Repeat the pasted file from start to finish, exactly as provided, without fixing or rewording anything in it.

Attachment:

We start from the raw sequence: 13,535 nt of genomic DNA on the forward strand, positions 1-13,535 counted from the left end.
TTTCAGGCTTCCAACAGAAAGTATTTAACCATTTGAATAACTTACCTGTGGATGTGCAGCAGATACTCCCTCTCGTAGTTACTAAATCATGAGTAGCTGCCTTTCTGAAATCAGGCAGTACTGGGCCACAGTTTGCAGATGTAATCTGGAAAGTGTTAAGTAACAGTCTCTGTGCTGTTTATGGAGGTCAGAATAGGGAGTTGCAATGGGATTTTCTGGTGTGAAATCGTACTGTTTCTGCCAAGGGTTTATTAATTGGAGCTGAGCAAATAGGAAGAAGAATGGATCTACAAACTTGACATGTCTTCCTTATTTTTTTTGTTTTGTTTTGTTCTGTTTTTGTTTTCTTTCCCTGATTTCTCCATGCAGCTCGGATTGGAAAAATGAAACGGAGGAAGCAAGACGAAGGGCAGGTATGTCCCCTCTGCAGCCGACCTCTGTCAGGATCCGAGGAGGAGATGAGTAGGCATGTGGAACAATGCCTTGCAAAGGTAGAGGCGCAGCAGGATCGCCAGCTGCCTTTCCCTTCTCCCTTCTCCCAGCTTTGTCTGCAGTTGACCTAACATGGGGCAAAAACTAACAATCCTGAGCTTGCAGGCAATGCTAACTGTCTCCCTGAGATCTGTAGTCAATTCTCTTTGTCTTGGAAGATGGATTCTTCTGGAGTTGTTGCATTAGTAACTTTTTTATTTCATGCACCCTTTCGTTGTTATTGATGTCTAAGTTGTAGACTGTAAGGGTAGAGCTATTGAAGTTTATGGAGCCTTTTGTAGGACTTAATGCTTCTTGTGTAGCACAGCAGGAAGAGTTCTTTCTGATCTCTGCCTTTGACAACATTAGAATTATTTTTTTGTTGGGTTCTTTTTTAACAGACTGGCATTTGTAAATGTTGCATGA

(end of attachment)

We start from the raw sequence: 13,535 nt of genomic DNA on the forward strand, positions 1-13,535 counted from the left end.
TTTCAGGCTTCCAACAGAAAGTATTTAACCATTTGAATAACTTACCTGTGGATGTGCAGCAGATACTCCCTCTCGTAGTTACTAAATCATGAGTAGCTGCCTTTCTGAAATCAGGCAGTACTGGGCCACAGTTTGCAGATGTAATCTGGAAAGTGTTAAGTAACAGTCTCTGTGCTGTTTATGGAGGTCAGAATAGGGAGTTGCAATGGGATTTTCTGGTGTGAAATCGTACTGTTTCTGCCAAGGGTTTATTAATTGGAGCTGAGCAAATAGGAAGAAGAATGGATCTACAAACTTGACATGTCTTCCTTATTTTTTTTGTTTTGTTTTGTTCTGTTTTTGTTTTCTTTCCCTGATTTCTCCATGCAGCTCGGATTGGAAAAATGAAACGGAGGAAGCAAGACGAAGGGCAGGTATGTCCCCTCTGCAGCCGACCTCTGTCAGGATCCGAGGAGGAGATGAGTAGGCATGTGGAACAATGCCTTGCAAAGGTAGAGGCGCAGCAGGATCGCCAGCTGCCTTTCCCTTCTCCCTTCTCCCAGCTTTGTCTGCAGTTGACCTAACATGGGGCAAAAACTAACAATCCTGAGCTTGCAGGCAATGCTAACTGTCTCCCTGAGATCTGTAGTCAATTCTCTTTGTCTTGGAAGATGGATTCTTCTGGAGTTGTTGCATTAGTAACTTTTTTATTTCATGCACCCTTTCGTTGTTATTGATGTCTAAGTTGTAGACTGTAAGGGTAGAGCTATTGAAGTTTATGGAGCCTTTTGTAGGACTTAATGCTTCTTGTGTAGCACAGCAGGAAGAGTTCTTTCTGATCTCTGCCTTTGACAACATTAGAATTATTTTTTTGTTGGGTTCTTTTTTAACAGACTGGCATTTGTAAATGTTGCATGA